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The skills squeeze – time for science and tech companies to speak up on immigration leads

by Vernon Hunte

Immigration is perhaps the one policy issue where the Prime Minister’s commitment is clear and decisive. This is unfortunate for the science and technology sector.

The desperate efforts of the Home Office to achieve net migration targets has already resulted in the loss of a Home Secretary, and without reform will fatally damage ministerial ambitions to establish ‘global Britain’ as a leading science, tech and innovation nation. Brexit Entry

Tier 2 visas provide a route for skilled non-EU applicants with firm job offers to work in the UK. This week a freedom of information request by the Campaign for Science and Engineering (Case) revealed that over 1,600 IT specialists with confirmed jobs in the UK were refused visas between December and March as the pathway hit capacity. During this period the Home Office received an unexpectedly high volume of applications, with speculation that the increased demand for Tier 2 visas was a consequence of Brexit discouraging EU applicants who would have otherwise applied.
Sajid Javid, the new Home Secretary, has inherited the target of reducing migration to below 100,000 annually, a legacy of Theresa May which ultimately cost his predecessor, Amber Rudd, her job when British citizens were found to be deported in error in the Windrush Scandal.

Limits on Tier 2 put the science and technology sector in direct conflict with other pressing workforce requirements, notably in terms of staffing the NHS. As Dr Sarah Main, Executive Director of Case points out “The tragedy is that this policy doesn’t work for anyone: the government, employers or the public.”

For a ‘Global Britain’ to succeed post-Brexit, research institutions and industry need access to highly-skilled workers from the global talent pool. Tier 2 was designed and built before Brexit for a very different political and economic era. If EU skilled worker migration continues to fall, then Tier 2 must be changed to account for this and to allow UK companies to compete internationally.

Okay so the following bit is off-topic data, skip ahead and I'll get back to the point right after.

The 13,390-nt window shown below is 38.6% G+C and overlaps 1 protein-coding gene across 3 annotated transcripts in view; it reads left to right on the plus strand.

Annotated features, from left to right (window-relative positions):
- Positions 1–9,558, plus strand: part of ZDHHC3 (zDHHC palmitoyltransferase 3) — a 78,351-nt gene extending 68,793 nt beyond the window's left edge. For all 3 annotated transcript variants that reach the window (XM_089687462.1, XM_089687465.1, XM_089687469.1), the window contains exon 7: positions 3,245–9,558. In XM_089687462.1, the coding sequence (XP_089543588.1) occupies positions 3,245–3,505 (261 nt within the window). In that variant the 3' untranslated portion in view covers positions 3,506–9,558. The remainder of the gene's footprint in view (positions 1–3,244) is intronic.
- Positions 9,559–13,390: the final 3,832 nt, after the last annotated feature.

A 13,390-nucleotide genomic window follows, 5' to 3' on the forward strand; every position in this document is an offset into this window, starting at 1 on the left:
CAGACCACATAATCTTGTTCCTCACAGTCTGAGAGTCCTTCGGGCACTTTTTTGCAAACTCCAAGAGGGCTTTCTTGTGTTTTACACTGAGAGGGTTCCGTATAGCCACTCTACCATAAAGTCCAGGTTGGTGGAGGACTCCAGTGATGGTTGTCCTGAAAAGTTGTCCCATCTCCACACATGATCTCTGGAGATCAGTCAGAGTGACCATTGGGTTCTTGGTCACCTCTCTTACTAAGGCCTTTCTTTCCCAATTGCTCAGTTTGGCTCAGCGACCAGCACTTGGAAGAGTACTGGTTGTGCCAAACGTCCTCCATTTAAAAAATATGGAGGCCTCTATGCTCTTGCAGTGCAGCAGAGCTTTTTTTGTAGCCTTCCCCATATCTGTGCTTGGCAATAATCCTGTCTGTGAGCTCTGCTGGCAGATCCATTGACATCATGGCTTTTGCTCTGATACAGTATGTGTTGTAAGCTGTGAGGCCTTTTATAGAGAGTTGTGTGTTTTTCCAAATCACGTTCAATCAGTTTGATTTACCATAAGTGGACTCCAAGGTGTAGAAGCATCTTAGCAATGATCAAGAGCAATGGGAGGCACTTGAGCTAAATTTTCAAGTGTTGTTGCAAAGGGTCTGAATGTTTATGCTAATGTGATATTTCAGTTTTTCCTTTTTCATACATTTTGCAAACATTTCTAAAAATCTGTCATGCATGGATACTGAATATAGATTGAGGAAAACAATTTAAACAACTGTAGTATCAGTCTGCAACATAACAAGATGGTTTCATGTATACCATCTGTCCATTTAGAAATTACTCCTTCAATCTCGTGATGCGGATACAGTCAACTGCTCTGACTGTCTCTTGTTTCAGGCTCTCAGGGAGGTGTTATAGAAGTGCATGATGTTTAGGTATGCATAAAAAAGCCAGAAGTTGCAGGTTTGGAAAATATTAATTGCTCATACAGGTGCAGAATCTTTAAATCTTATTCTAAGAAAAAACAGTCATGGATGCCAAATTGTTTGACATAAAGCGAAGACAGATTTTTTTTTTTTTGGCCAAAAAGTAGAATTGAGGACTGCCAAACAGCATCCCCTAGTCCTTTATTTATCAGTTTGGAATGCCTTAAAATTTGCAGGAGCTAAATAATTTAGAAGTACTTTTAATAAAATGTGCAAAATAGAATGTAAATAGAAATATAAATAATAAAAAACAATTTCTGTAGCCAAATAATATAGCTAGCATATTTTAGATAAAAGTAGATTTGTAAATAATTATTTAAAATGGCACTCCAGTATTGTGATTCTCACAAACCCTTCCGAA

In terms of research further worrying news was heard when the Wellcome Trust spoke to the Commons’ Committee for Exiting the European Union. MPs heard that the Wellcome Sanger Institute had seen the number of non-UK EEA postgraduate applicants drop by half, with some EU nationals also turning down grant offers they had won. Evidence like this leaves ‘Global Britain’ looking worryingly parochial as EU science relationships are lost without being replaced from elsewhere in the world.

Which is why the sector should welcome the announcement by the Science and Technology Committee that it will be working up proposals for immigration and visa rules for scientists. The deadline to submit evidence to the Committee’s consideration is the 6th June. Now is the time for companies to make their voice heard to Government. Whilst the Government will be loath to start making special exceptions for particular sectors, the Committee’s proposals will be an important contribution to the public debate ahead of the Immigration Bill expected in Parliament next year.

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